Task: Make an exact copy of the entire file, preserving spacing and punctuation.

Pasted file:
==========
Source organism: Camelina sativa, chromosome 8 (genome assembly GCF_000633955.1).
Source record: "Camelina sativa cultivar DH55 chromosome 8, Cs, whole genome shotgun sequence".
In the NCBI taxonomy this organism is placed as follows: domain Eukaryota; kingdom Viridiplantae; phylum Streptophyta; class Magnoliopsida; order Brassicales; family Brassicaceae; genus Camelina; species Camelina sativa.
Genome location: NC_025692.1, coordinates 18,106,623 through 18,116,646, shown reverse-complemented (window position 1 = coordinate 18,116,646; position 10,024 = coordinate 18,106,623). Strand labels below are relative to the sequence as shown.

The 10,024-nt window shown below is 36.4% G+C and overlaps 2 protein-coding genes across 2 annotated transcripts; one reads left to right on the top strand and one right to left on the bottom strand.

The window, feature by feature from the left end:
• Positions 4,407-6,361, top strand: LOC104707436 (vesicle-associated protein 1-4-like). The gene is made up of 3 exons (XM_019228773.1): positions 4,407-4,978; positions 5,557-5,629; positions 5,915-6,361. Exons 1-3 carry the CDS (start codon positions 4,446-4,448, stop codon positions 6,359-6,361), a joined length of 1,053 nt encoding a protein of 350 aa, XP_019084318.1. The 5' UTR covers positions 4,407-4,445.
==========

Source organism: Camelina sativa, chromosome 8 (genome assembly GCF_000633955.1).
Source record: "Camelina sativa cultivar DH55 chromosome 8, Cs, whole genome shotgun sequence".
In the NCBI taxonomy this organism is placed as follows: domain Eukaryota; kingdom Viridiplantae; phylum Streptophyta; class Magnoliopsida; order Brassicales; family Brassicaceae; genus Camelina; species Camelina sativa.
Genome location: NC_025692.1, coordinates 18,106,623 through 18,116,646, shown reverse-complemented (window position 1 = coordinate 18,116,646; position 10,024 = coordinate 18,106,623). Strand labels below are relative to the sequence as shown.

The 10,024-nt window shown below is 36.4% G+C and overlaps 2 protein-coding genes across 2 annotated transcripts; one reads left to right on the top strand and one right to left on the bottom strand.

The window, feature by feature from the left end:
• Positions 4,407-6,361, top strand: LOC104707436 (vesicle-associated protein 1-4-like). The gene is made up of 3 exons (XM_019228773.1): positions 4,407-4,978; positions 5,557-5,629; positions 5,915-6,361. Exons 1-3 carry the CDS (start codon positions 4,446-4,448, stop codon positions 6,359-6,361), a joined length of 1,053 nt encoding a protein of 350 aa, XP_019084318.1. The 5' UTR covers positions 4,407-4,445.